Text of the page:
Photo credit: Sarah Brooks
Photo credit: Sarah Brooks

President Ronald Reagan argued that the only special interest that should be protected by the tax code is the taxpayers. This is a principle that Iowans for Tax Relief will continue to fight for during the upcoming legislative session. Iowa needs economic growth and the best way to create economic growth is by decreasing government spending, lowering tax rates for all, and reducing the regulatory burden.

As we approach the start of the legislative session it is encouraging to hear that tax reform is at the top of the agenda. This is especially true as Congress finishes work on a major tax reform proposal that will help allow Iowa policymakers to enact meaningful tax reform. Iowa’s tax code is both high and complex. Our individual and corporate income taxes are some of the highest in the nation. Iowa taxpayers are long overdue for fundamental tax reform that will provide relief for all taxpayers.

In formulating tax policy, the legislature should make sure that any tax policy is fair, that is, the tax code should not favor one group of taxpayers at the expense of another and it should make Iowa more competitive. The tax code should encourage economic growth and lower rates will allow for greater economic incentive and competitiveness. Iowa is not only in competition with a global economy, but also with other states. Some of Iowa’s competitors such as Michigan, Indiana, and Wisconsin are enacting meaningful tax reforms that are creating economic growth within their respective states.

The legislature should also keep in mind that taxes need to be limited and that taxes are to be used to finance the essential functions of state government. It is immoral for government to believe it has an unlimited claim to the hard-earned income of individuals and businesses. That means that Iowa’s tax code, and all other aspects of government, should have the goal to promote and protect freedom. The tax code should not be used for social engineering. Recent arguments regarding levying a tax on sugary drinks and raising the tobacco tax should be opposed. Advocates of these tax increases argue that it is in the interest of obtaining revenues to fight obesity and other health concerns, but the question must be asked how successful government can be in changing behavior? Can the state make someone lose weight or quit smoking by increasing a regressive sales tax on people?

Taxes must also be transparent. The legislature should review all existing tax credits, including the relevance, duration, intent, and effectiveness, to ensure they are serving Iowa taxpayers. Iowa has numerous tax credits and taxpayers deserve to know that these credits are working in their interest. Once again, a more competitive tax code with lower rates will allow less reliance upon tax credits by making Iowa more economically competitive.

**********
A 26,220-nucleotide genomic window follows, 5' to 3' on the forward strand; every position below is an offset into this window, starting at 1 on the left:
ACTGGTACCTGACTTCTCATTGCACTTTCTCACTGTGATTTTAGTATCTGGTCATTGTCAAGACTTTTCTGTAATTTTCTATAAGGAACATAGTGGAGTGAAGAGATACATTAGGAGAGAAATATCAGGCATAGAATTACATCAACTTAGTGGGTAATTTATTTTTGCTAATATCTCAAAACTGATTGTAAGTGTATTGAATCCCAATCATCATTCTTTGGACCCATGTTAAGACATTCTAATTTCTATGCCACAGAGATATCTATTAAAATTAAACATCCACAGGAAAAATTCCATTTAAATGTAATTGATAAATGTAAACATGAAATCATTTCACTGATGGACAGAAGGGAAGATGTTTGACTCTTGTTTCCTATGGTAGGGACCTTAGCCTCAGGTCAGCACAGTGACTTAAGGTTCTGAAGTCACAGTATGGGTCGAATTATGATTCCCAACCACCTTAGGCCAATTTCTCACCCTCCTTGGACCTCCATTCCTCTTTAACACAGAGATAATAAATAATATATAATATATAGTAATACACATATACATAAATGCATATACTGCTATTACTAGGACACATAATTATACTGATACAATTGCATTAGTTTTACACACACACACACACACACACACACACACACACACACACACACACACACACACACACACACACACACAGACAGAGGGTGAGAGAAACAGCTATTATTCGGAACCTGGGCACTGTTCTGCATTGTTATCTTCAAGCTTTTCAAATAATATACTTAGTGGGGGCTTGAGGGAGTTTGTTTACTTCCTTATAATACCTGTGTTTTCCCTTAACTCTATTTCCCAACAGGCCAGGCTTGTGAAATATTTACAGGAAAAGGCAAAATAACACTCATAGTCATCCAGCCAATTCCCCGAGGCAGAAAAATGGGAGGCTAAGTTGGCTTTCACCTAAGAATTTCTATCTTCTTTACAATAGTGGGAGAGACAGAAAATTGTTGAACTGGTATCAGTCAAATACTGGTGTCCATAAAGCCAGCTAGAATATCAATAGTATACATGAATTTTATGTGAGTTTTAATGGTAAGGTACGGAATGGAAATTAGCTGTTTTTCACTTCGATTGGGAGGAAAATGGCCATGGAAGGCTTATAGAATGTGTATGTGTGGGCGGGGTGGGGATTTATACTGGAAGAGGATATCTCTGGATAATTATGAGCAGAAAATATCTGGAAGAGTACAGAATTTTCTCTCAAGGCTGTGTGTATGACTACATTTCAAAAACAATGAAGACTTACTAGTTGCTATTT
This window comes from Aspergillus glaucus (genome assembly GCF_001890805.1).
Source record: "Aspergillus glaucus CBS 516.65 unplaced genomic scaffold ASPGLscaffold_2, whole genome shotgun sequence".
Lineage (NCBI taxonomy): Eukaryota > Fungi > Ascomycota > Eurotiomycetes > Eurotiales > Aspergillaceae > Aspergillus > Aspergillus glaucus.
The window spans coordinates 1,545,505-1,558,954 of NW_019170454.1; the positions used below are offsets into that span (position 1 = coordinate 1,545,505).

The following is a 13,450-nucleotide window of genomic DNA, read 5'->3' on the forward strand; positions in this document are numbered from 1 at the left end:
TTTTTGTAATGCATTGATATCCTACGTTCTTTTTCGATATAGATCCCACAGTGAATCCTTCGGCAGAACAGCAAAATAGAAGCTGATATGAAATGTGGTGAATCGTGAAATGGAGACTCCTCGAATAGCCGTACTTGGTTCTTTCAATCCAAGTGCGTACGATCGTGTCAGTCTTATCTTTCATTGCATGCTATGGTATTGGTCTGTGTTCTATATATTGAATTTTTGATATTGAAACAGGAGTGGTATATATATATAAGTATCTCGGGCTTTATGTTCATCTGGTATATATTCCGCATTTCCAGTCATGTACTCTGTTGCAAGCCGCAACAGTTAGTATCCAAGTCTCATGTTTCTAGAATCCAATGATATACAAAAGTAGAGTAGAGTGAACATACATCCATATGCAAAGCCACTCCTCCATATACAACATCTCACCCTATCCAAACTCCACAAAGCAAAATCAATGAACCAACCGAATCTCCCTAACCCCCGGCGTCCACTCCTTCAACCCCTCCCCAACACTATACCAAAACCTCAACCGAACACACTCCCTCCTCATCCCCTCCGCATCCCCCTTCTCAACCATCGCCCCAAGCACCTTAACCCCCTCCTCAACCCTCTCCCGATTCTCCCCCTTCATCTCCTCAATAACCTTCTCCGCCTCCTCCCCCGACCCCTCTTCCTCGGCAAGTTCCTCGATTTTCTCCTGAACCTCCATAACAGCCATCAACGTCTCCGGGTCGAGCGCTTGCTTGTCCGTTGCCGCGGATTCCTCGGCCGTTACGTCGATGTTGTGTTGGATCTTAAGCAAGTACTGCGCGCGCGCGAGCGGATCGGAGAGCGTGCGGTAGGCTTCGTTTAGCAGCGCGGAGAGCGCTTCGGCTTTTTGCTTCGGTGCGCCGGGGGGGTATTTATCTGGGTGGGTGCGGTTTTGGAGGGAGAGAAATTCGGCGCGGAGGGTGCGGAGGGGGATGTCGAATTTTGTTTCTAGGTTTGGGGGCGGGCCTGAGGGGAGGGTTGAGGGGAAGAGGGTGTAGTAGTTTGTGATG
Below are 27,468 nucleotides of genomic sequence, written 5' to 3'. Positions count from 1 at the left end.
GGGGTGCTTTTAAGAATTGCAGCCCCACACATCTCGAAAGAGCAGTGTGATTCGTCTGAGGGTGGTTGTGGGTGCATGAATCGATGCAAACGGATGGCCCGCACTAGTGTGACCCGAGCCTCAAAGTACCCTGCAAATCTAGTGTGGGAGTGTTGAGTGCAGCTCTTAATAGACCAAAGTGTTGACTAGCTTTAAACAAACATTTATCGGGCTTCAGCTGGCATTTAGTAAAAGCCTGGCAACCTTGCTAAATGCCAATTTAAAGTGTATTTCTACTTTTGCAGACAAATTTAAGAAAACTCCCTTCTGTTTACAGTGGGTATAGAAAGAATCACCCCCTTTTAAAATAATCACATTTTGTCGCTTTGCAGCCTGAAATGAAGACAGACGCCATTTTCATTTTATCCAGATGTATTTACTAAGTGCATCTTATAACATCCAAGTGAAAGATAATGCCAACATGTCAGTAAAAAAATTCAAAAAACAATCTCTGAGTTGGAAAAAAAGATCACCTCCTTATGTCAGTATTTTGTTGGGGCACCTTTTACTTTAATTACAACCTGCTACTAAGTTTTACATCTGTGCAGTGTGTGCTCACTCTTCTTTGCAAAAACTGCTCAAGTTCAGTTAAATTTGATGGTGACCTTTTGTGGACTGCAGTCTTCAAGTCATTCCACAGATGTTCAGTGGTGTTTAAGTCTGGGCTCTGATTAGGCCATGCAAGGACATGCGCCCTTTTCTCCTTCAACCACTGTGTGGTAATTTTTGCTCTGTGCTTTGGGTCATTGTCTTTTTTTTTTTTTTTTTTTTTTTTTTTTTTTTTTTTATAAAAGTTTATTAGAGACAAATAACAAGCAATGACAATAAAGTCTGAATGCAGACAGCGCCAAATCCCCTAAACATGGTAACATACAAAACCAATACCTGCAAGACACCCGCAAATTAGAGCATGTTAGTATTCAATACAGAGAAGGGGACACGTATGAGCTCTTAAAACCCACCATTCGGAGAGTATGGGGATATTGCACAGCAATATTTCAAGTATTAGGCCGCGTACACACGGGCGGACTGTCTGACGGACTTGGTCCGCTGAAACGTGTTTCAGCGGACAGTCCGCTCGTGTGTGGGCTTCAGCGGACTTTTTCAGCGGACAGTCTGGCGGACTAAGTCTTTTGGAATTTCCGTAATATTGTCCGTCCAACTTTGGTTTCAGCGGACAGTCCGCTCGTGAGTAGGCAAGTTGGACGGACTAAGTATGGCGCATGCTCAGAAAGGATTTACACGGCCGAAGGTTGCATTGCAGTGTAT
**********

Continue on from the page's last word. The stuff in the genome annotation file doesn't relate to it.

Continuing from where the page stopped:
Perhaps the most difficult task for the legislature will be the budget. Iowa continues to suffer from a tight budget situation caused by lower than expected revenues. As the legislature considers the budget for fiscal year 2018-2019 it needs to prioritize spending on the necessities of state government. The legislature must start to address spending and the best plan of action is to support the general fund expenditure limitation amendment. This amendment (SJR 9), which passed the Senate last session, would strengthen the 99 percent spending limit that is already in Iowa’s code. This proposed constitutional amendment would limit the annual increase in spending by either the 99 percent of estimated revenue or four percent above the prior year’s revenue. A fiscal analysis conducted by the Legislative Services Agency found that Iowa would have spent $488 million less since fiscal year 2012 if this amendment had been enacted in the state Constitution.

The principles of lower tax rates, spending, and regulation are proven to work. States across the nation that have lowered tax rates and kept spending in control are seeing progress in economic growth and opportunity. Iowa has a historic opportunity to enact meaningful tax relief that will allow Iowans to keep more of their hard-earned income and allow for greater opportunities and growth for the state.

Michael Tanner, a Senior Fellow at the Cato Institute, recently wrote that “regardless of where one falls on the political spectrum, one should expect two things from government: basic competence and a healthy respect for the taxpayers’ money.” This is what Iowans for Tax Relief will be fighting for this legislative session and for years to come.

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